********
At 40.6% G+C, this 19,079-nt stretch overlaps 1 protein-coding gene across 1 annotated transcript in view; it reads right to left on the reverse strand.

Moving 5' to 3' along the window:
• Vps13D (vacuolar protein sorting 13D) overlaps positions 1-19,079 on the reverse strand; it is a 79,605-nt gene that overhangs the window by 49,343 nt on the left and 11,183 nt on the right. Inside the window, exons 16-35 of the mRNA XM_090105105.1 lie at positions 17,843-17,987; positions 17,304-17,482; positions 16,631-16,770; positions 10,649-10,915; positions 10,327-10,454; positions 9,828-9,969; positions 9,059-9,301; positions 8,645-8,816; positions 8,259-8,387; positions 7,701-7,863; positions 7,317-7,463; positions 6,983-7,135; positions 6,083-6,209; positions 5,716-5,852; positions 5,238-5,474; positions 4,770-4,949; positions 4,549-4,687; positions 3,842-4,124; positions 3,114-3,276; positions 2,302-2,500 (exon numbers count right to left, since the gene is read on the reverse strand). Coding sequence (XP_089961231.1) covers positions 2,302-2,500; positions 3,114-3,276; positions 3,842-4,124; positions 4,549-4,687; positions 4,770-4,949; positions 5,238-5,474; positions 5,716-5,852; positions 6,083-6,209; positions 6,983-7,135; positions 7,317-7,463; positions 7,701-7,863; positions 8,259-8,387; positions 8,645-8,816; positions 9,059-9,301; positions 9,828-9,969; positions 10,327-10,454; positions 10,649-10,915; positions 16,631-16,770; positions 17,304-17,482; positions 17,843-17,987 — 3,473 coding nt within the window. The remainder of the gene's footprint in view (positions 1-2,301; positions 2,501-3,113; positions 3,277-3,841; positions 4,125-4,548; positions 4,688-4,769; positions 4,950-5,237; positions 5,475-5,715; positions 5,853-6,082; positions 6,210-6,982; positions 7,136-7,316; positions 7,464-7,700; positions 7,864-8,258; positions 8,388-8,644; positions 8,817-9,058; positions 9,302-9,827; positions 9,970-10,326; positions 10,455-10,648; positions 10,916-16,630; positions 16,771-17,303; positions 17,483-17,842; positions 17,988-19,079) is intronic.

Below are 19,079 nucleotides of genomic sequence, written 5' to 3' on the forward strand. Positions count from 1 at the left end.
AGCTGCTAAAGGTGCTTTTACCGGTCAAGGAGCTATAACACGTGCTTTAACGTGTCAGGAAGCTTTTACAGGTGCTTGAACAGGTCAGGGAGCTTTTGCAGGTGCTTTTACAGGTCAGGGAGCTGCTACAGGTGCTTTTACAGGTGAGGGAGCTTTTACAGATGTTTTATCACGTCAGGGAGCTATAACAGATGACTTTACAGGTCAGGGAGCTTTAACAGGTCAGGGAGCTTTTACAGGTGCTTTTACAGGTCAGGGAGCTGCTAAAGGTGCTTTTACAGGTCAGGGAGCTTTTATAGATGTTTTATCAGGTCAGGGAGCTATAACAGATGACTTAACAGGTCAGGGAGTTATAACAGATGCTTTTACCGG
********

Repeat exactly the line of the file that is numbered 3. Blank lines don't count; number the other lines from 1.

• Vps13D (vacuolar protein sorting 13D) overlaps positions 1-19,079 on the reverse strand; it is a 79,605-nt gene that overhangs the window by 49,343 nt on the left and 11,183 nt on the right. Inside the window, exons 16-35 of the mRNA XM_090105105.1 lie at positions 17,843-17,987; positions 17,304-17,482; positions 16,631-16,770; positions 10,649-10,915; positions 10,327-10,454; positions 9,828-9,969; positions 9,059-9,301; positions 8,645-8,816; positions 8,259-8,387; positions 7,701-7,863; positions 7,317-7,463; positions 6,983-7,135; positions 6,083-6,209; positions 5,716-5,852; positions 5,238-5,474; positions 4,770-4,949; positions 4,549-4,687; positions 3,842-4,124; positions 3,114-3,276; positions 2,302-2,500 (exon numbers count right to left, since the gene is read on the reverse strand). Coding sequence (XP_089961231.1) covers positions 2,302-2,500; positions 3,114-3,276; positions 3,842-4,124; positions 4,549-4,687; positions 4,770-4,949; positions 5,238-5,474; positions 5,716-5,852; positions 6,083-6,209; positions 6,983-7,135; positions 7,317-7,463; positions 7,701-7,863; positions 8,259-8,387; positions 8,645-8,816; positions 9,059-9,301; positions 9,828-9,969; positions 10,327-10,454; positions 10,649-10,915; positions 16,631-16,770; positions 17,304-17,482; positions 17,843-17,987 — 3,473 coding nt within the window. The remainder of the gene's footprint in view (positions 1-2,301; positions 2,501-3,113; positions 3,277-3,841; positions 4,125-4,548; positions 4,688-4,769; positions 4,950-5,237; positions 5,475-5,715; positions 5,853-6,082; positions 6,210-6,982; positions 7,136-7,316; positions 7,464-7,700; positions 7,864-8,258; positions 8,388-8,644; positions 8,817-9,058; positions 9,302-9,827; positions 9,970-10,326; positions 10,455-10,648; positions 10,916-16,630; positions 16,771-17,303; positions 17,483-17,842; positions 17,988-19,079) is intronic.